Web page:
The Power of Social Media to Affect Disability Policy
Raising a child with a disability can sometimes feel isolating. Parents frustrated with policies and laws affecting their child may believe that there is little they can do to make their voices heard. In today’s Internet culture, it’s easier than ever before for the disabled and their families to come together and affect change on a large scale. Social media activism has the power to bring together individuals to present a united front against discriminatory practices.
In London, a Twitter-driven campaign known as “We are Spartacus” has almost single-handedly put the issue of cuts in disability living allowance back in the spotlight. The viral campaign, orchestrated by a small group of disability advocates, had an immediate impact on the media and even resulted in lost votes in London’s governing body. The campaign relied on the power of social media to give power to tens of thousands of people who are typically excluded from mainstream media and politics.
Closer to home, 17-year old Carly Fleischmann from Toronto recently sparked a social media storm when she shared her experience on an American Airlines flight with her nearly 26,000 Twitter followers and 42,000 Facebook fans. The girl, who is nonverbal and relies on an iPad to communicate, was required to stow her tablet for takeoff and landing. Her supporters flooded the American Airlines Facebook page with messages demanding an exception to their electronic device policy in cases involving disabled passengers. Fleischmann is currently working to get a meeting with representatives of American Airlines and the Federal Aviation Administration to discuss the matter.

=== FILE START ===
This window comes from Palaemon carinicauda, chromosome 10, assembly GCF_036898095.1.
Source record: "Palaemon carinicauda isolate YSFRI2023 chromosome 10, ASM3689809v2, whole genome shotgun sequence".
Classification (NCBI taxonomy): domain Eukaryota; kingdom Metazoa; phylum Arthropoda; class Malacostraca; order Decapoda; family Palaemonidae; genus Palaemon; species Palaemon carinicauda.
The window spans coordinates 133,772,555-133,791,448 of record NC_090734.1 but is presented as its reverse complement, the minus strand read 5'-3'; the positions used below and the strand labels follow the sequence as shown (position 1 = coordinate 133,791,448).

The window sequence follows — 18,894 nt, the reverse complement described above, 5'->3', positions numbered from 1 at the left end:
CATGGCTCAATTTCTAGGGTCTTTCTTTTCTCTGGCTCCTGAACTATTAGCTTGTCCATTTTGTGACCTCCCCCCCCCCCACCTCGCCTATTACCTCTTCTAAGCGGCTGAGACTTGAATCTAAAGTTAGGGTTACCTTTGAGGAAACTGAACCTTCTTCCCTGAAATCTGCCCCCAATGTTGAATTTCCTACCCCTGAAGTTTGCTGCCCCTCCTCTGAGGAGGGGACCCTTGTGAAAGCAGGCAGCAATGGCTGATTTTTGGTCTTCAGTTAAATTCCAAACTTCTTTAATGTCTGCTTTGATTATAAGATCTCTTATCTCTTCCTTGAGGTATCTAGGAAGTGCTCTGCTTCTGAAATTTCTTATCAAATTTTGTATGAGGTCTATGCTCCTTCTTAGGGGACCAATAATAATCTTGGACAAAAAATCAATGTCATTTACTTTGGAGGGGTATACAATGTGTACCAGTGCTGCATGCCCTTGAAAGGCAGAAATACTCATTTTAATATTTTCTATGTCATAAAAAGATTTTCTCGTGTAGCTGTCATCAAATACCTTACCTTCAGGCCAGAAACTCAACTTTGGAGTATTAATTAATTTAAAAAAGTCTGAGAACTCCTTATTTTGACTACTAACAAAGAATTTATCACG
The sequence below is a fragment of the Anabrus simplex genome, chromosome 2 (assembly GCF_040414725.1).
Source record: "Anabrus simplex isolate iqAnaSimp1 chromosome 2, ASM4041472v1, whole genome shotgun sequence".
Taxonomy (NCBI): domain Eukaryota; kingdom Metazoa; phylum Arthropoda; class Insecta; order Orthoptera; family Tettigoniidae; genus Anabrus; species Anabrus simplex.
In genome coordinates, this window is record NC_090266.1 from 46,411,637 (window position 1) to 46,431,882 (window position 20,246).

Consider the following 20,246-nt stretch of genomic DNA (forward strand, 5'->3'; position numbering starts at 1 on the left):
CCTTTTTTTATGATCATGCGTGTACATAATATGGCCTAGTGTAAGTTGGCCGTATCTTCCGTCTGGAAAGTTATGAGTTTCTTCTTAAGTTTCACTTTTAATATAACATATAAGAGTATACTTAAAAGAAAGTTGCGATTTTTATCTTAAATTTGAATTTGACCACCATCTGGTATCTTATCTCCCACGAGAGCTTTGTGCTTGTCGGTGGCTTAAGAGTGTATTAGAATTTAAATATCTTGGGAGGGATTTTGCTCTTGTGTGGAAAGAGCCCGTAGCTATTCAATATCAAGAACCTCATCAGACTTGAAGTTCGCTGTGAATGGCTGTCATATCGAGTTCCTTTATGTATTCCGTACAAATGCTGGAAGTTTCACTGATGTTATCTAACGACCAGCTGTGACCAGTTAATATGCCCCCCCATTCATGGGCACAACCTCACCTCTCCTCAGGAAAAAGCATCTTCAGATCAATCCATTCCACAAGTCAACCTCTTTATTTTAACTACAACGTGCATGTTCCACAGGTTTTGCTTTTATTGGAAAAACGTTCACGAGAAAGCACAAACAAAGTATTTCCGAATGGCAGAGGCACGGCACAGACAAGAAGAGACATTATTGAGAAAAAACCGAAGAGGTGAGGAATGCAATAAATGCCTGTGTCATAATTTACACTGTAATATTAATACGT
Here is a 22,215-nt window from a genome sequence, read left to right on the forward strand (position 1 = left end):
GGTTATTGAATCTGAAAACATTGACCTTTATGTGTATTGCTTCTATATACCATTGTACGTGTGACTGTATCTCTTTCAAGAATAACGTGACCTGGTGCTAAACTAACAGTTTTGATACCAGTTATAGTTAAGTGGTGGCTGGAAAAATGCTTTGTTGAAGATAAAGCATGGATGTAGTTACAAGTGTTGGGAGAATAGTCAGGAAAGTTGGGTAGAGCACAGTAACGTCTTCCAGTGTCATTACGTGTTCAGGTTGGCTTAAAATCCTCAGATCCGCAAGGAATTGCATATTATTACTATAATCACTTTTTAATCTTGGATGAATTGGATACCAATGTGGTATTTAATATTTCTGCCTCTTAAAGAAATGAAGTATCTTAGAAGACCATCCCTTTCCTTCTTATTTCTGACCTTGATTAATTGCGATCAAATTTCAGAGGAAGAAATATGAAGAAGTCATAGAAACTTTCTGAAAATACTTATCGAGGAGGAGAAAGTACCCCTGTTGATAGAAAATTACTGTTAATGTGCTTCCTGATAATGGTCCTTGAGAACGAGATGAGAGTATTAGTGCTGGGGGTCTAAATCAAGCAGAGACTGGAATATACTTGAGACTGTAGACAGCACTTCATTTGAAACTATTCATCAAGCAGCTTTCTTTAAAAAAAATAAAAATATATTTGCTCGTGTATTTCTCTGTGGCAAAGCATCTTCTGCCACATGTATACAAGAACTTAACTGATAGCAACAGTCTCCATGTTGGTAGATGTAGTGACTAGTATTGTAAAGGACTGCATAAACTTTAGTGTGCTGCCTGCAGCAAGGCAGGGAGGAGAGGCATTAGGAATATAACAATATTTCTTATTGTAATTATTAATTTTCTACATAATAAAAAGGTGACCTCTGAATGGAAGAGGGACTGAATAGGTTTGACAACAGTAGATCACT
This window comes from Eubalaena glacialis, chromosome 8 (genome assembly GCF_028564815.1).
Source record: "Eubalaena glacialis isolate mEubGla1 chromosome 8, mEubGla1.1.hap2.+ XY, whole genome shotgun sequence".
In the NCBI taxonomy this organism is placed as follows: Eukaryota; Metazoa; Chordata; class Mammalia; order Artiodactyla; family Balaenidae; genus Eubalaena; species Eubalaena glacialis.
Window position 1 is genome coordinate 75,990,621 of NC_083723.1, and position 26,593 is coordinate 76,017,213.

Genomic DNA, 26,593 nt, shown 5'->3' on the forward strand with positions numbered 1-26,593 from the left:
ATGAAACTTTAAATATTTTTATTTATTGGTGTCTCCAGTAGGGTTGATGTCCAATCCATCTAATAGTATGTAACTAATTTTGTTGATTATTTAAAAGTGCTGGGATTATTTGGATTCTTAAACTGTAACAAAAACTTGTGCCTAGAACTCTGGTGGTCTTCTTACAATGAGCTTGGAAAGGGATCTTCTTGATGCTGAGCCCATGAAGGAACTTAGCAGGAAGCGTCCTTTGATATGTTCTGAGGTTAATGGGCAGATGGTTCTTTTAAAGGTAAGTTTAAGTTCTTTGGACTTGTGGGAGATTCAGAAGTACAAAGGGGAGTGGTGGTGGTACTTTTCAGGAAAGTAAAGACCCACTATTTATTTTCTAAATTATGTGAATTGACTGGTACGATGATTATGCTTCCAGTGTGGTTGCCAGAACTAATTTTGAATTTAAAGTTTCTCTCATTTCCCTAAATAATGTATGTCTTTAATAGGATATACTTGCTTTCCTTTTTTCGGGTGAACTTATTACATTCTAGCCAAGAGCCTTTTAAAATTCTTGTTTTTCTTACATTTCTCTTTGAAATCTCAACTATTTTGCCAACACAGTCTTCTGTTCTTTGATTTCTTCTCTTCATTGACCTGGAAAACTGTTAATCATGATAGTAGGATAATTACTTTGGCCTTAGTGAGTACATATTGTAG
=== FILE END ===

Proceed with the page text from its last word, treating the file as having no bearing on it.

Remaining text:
There is certainly no shortage of causes for disability advocates to rally behind, including cuts to special education funding, access to care, and equality in education and employment opportunities. By allowing individuals to unite their voices behind a common cause, social media puts the focus on issues that might otherwise have been overlooked by mainstream media. Visit the CP Family Network Twitter or Facebook pages to connect with other CP families and make your voice heard!
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